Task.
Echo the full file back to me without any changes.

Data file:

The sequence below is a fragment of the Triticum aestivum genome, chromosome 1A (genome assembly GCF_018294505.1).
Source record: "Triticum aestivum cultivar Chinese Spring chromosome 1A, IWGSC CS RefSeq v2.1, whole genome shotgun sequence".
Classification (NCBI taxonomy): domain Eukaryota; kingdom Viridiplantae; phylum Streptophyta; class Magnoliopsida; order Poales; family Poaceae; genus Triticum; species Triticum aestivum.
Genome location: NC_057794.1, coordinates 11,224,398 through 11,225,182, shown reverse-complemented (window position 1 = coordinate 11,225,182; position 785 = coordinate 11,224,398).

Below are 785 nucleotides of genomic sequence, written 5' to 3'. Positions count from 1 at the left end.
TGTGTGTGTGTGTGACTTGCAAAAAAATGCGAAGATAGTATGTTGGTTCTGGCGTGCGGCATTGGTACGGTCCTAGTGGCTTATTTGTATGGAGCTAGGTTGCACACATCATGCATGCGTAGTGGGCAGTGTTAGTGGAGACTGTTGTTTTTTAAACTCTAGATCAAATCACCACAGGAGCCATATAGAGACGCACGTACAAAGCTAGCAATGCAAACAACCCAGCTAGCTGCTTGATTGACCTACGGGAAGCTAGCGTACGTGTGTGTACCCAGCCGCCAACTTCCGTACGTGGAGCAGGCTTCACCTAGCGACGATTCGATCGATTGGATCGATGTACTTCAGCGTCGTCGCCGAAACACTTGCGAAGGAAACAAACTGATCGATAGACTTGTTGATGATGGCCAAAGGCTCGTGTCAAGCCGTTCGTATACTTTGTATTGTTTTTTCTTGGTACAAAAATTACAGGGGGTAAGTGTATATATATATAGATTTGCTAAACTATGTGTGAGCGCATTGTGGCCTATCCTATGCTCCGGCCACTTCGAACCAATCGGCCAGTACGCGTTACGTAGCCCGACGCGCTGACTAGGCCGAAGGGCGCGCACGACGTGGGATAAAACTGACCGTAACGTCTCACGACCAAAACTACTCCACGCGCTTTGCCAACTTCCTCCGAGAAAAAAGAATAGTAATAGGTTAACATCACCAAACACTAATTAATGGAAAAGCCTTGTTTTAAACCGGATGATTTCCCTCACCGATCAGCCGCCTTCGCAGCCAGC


The sequence below is a fragment of the Triticum aestivum genome, chromosome 1A (genome assembly GCF_018294505.1).
Source record: "Triticum aestivum cultivar Chinese Spring chromosome 1A, IWGSC CS RefSeq v2.1, whole genome shotgun sequence".
Classification (NCBI taxonomy): domain Eukaryota; kingdom Viridiplantae; phylum Streptophyta; class Magnoliopsida; order Poales; family Poaceae; genus Triticum; species Triticum aestivum.
Genome location: NC_057794.1, coordinates 11,224,398 through 11,225,182, shown reverse-complemented (window position 1 = coordinate 11,225,182; position 785 = coordinate 11,224,398).

Below are 785 nucleotides of genomic sequence, written 5' to 3'. Positions count from 1 at the left end.
TGTGTGTGTGTGTGACTTGCAAAAAAATGCGAAGATAGTATGTTGGTTCTGGCGTGCGGCATTGGTACGGTCCTAGTGGCTTATTTGTATGGAGCTAGGTTGCACACATCATGCATGCGTAGTGGGCAGTGTTAGTGGAGACTGTTGTTTTTTAAACTCTAGATCAAATCACCACAGGAGCCATATAGAGACGCACGTACAAAGCTAGCAATGCAAACAACCCAGCTAGCTGCTTGATTGACCTACGGGAAGCTAGCGTACGTGTGTGTACCCAGCCGCCAACTTCCGTACGTGGAGCAGGCTTCACCTAGCGACGATTCGATCGATTGGATCGATGTACTTCAGCGTCGTCGCCGAAACACTTGCGAAGGAAACAAACTGATCGATAGACTTGTTGATGATGGCCAAAGGCTCGTGTCAAGCCGTTCGTATACTTTGTATTGTTTTTTCTTGGTACAAAAATTACAGGGGGTAAGTGTATATATATATAGATTTGCTAAACTATGTGTGAGCGCATTGTGGCCTATCCTATGCTCCGGCCACTTCGAACCAATCGGCCAGTACGCGTTACGTAGCCCGACGCGCTGACTAGGCCGAAGGGCGCGCACGACGTGGGATAAAACTGACCGTAACGTCTCACGACCAAAACTACTCCACGCGCTTTGCCAACTTCCTCCGAGAAAAAAGAATAGTAATAGGTTAACATCACCAAACACTAATTAATGGAAAAGCCTTGTTTTAAACCGGATGATTTCCCTCACCGATCAGCCGCCTTCGCAGCCAGC